Major depressive disorder occurs in approximately 2% of prepubertal children and 5% of adolescents. Studies investigating the pharmacotherapy of early-onset major depressive disorder in these young patients have been inconclusive. Early open trials and anecdotal experience suggested a beneficial role for antidepressant therapy. Double-blind placebo-controlled trials have failed to demonstrate the robust response seen in adults, but the studies have been small and concerns have been raised regarding methodology. Nevertheless, the significant morbidity associated with depressive disorders and the positive open trial experiences with antidepressants have led to the recommendation that antidepressants be used early in life when a patient presents with symptoms of a depressive disorder and has significant functional incapacity because of these symptoms. This article will review the studies of antidepressant efficacy in juvenile-onset major depressive disorder and then propose a pharmacotherapy model.
The purpose of this study was to evaluate the patients with acute amitriptyline poisoning and investigate predictive factors for the development of life-threatening complications.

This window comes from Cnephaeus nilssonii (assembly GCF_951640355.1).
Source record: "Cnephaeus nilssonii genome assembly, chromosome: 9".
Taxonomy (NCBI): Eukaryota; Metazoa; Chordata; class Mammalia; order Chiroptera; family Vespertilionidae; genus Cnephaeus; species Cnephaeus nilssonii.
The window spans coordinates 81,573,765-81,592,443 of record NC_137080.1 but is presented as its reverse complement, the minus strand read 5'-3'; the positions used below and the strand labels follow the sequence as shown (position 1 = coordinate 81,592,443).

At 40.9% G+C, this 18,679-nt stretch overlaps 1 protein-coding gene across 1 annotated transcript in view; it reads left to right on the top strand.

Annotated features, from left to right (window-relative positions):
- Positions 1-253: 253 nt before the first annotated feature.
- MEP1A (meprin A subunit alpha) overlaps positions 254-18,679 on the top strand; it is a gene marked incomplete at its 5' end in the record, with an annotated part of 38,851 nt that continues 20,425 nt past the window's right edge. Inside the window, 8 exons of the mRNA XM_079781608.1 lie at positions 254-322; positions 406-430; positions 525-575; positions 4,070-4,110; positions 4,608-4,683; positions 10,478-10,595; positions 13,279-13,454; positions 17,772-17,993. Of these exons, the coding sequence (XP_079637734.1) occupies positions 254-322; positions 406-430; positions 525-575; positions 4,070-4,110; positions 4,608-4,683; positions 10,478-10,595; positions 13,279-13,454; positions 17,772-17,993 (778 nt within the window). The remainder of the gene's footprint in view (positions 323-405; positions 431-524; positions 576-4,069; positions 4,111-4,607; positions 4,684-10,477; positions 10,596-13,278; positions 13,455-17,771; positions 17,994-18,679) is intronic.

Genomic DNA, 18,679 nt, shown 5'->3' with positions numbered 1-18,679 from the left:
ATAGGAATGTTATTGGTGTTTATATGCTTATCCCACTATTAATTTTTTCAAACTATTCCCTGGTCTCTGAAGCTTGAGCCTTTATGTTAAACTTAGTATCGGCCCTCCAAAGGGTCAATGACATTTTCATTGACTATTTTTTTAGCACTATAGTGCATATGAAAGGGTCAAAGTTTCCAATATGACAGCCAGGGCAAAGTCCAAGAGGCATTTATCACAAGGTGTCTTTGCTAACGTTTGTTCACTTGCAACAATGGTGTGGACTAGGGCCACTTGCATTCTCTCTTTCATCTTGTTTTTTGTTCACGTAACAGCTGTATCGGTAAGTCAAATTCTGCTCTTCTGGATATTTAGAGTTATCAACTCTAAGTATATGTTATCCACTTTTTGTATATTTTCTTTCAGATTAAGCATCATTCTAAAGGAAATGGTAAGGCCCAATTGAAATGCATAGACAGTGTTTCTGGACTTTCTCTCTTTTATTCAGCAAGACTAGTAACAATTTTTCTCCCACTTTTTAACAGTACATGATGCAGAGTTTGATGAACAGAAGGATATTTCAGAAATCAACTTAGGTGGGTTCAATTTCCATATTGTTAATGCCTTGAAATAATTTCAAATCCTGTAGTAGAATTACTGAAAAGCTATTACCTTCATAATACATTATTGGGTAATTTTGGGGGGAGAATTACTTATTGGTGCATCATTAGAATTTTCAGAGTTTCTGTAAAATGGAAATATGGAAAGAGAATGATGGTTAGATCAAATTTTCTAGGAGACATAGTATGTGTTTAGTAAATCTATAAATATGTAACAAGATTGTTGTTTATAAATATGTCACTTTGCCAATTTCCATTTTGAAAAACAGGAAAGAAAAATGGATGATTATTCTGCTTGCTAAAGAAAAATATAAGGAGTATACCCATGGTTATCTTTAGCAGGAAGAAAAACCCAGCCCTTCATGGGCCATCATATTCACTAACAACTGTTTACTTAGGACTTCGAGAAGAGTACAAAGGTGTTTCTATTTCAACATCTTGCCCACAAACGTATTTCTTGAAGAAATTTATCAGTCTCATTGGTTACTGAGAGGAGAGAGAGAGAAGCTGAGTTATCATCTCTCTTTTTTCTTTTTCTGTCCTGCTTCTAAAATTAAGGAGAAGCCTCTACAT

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Depressive disorders have been identified as independent risk factors for coronary heart disease. The present study (i) compared platelet function of depressed patients with that of healthy controls, (ii) analysed possible aggregability changes during 3 months of treatment with antidepressants, and (iii) sought to assess different effects of escitalopram and nortriptyline on platelet aggregation.
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Awareness of Quitline, nicotine gum, and nicotine patch was higher among smokers (94%, 91%, 90%) than non-smokers (87%, 73%, 64%). Low percentages of smokers reported cessation interventions as effective (only 41% for Quitline--the intervention perceived effective by most). Awareness of varenicline, bupropion and nortriptyline was the lowest among both smokers and non-smokers (<31%).